In all, BG only lost five conference games. In a normal year, that wouldn’t be a huge deal for a team with MacNaughton Cup aspirations. But in this pandemic-shortened season in which everyone played only 14 conference games, it wasn’t going to be good enough (especially since champions Minnesota State lost just one). Against the other three teams who finished in the top half of the standings (MSU, LSSU and BSU), the Falcons went 1-7-0.
Still, the Falcons enter this weekend knowing that they’re still, as Eigner puts it, “in the conversation” for the NCAA tournament.
“We know we’re in the conversation. We have no idea what that conversation is, but we’re there. All we can do is prepare the best we can for this weekend, and we feel like the more games we can win, the better it looks for us.”
The fact that they’ve been able to play a full 28 games — even getting in some rare, for this season, nonconference series — can only help them when the committee looks at the entire body of work. The fact that they swept both ECAC champions Quinnipiac and Atlantic Hockey bubble team Robert Morris early in the season bodes well for them.
“We just need to continue to build our resume,” he said. “That’s all we can really focus on, and really, if we want to make the national tournament, the one way we can guarantee that is by winning our playoffs.”
WCHA returns to an old format (sort of)
Just so we’re clear: The WCHA Final Five isn’t coming back. Really.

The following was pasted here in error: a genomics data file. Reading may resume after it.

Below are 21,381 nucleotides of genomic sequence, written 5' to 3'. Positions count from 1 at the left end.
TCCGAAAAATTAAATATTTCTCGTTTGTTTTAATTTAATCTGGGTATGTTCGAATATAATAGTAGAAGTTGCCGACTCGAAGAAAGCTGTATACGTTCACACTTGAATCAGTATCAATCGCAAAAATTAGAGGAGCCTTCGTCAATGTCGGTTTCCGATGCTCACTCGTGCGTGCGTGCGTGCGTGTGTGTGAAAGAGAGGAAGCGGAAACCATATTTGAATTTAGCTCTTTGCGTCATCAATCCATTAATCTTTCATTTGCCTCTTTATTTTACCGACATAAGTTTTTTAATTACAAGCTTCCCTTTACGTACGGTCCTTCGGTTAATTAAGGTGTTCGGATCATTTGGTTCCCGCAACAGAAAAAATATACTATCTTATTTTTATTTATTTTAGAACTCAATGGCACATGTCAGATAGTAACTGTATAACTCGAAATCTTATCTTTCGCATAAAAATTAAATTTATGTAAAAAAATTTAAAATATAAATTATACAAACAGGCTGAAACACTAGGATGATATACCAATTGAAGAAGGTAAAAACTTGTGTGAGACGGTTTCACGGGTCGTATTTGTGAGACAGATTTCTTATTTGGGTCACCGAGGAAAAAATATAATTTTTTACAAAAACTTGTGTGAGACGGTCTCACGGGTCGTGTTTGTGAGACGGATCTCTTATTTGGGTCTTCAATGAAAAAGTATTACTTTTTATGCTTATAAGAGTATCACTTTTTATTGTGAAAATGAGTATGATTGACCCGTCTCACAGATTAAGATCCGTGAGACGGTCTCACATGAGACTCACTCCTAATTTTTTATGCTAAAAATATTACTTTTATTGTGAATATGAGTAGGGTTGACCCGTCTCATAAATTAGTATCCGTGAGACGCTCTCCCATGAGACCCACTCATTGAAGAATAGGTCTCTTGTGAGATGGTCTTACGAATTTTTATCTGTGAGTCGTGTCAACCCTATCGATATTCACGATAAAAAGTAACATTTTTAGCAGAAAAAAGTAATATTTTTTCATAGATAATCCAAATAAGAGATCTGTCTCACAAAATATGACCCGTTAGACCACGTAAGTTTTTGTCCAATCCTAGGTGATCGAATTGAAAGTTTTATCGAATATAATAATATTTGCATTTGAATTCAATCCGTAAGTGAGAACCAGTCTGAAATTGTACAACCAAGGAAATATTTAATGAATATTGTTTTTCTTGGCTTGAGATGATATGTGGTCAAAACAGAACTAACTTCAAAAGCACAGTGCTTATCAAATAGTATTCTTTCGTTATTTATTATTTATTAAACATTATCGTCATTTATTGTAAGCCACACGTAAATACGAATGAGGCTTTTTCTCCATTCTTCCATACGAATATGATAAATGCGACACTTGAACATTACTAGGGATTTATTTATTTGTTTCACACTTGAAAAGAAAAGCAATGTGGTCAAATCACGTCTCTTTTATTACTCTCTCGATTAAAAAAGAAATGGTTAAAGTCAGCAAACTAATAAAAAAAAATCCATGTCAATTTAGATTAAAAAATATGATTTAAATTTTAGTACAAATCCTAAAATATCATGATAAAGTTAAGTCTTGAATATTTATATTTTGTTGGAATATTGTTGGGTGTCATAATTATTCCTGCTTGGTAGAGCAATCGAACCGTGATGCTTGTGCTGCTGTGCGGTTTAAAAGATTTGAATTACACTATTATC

But due to the pandemic, this season’s WCHA playoff format will look a little more like the days of the Final Five, a concept the league abandoned after the 2016 season in favor of more games on campus sites.
Since 2017, the conference tournament has been played over three weeks, with best-of-three quarterfinal and semifinal series culminating in a single-game conference title game on the home ice of the highest remaining seed.
This year, because the pandemic forced a boatload of makeup games, the league decided to ditch the three-week playoff format in favor of an extra week to allow teams to play their rescheduled games, if necessary.
This means a move back to a format similar to the Final Five — a best-of-three quarterfinal followed by a single-elimination semifinal and title game, hosted by the top remaining seed.
Some other leagues, like the Big Ten and the NCHC, are this year doing away completely with three-game series format in favor of a fully single-elimination tournament at one site.
Eigner said the WCHA coaches elected to keep the three-game series because they felt it was more fair, especially with only 14 league games. (The NCHC, comparatively, played 22 or 24 games while every Big Ten team played at least 18, and most played more.)
“In our league, we felt like to maintain the integrity of what our playoffs have been about, going two-out-of-three was the right thing to do,” Eigner said. “And then because we had the COVID week at the end and lost a week of playoffs, another two-out-of-three didn’t make sense, so we needed to get it all to one site. And we’ll see how that works.”